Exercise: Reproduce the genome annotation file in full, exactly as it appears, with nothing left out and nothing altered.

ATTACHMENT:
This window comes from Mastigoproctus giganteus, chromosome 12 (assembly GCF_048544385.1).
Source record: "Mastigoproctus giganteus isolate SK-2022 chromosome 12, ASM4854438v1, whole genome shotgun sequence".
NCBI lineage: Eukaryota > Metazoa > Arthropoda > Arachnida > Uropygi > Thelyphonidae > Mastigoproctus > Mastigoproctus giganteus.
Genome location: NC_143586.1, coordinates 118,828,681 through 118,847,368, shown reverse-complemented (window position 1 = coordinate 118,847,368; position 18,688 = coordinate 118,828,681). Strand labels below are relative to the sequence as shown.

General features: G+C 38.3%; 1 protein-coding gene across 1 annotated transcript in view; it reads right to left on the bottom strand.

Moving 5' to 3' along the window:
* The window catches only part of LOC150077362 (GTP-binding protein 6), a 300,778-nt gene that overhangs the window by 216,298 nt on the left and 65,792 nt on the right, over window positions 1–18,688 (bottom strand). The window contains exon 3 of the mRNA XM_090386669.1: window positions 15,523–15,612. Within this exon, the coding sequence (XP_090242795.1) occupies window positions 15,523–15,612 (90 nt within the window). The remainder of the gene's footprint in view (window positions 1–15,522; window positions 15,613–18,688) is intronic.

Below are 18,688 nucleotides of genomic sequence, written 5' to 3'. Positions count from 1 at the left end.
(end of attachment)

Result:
This window comes from Mastigoproctus giganteus, chromosome 12 (assembly GCF_048544385.1).
Source record: "Mastigoproctus giganteus isolate SK-2022 chromosome 12, ASM4854438v1, whole genome shotgun sequence".
NCBI lineage: Eukaryota > Metazoa > Arthropoda > Arachnida > Uropygi > Thelyphonidae > Mastigoproctus > Mastigoproctus giganteus.
Genome location: NC_143586.1, coordinates 118,828,681 through 118,847,368, shown reverse-complemented (window position 1 = coordinate 118,847,368; position 18,688 = coordinate 118,828,681). Strand labels below are relative to the sequence as shown.

General features: G+C 38.3%; 1 protein-coding gene across 1 annotated transcript in view; it reads right to left on the bottom strand.

Moving 5' to 3' along the window:
* The window catches only part of LOC150077362 (GTP-binding protein 6), a 300,778-nt gene that overhangs the window by 216,298 nt on the left and 65,792 nt on the right, over window positions 1–18,688 (bottom strand). The window contains exon 3 of the mRNA XM_090386669.1: window positions 15,523–15,612. Within this exon, the coding sequence (XP_090242795.1) occupies window positions 15,523–15,612 (90 nt within the window). The remainder of the gene's footprint in view (window positions 1–15,522; window positions 15,613–18,688) is intronic.

Below are 18,688 nucleotides of genomic sequence, written 5' to 3'. Positions count from 1 at the left end.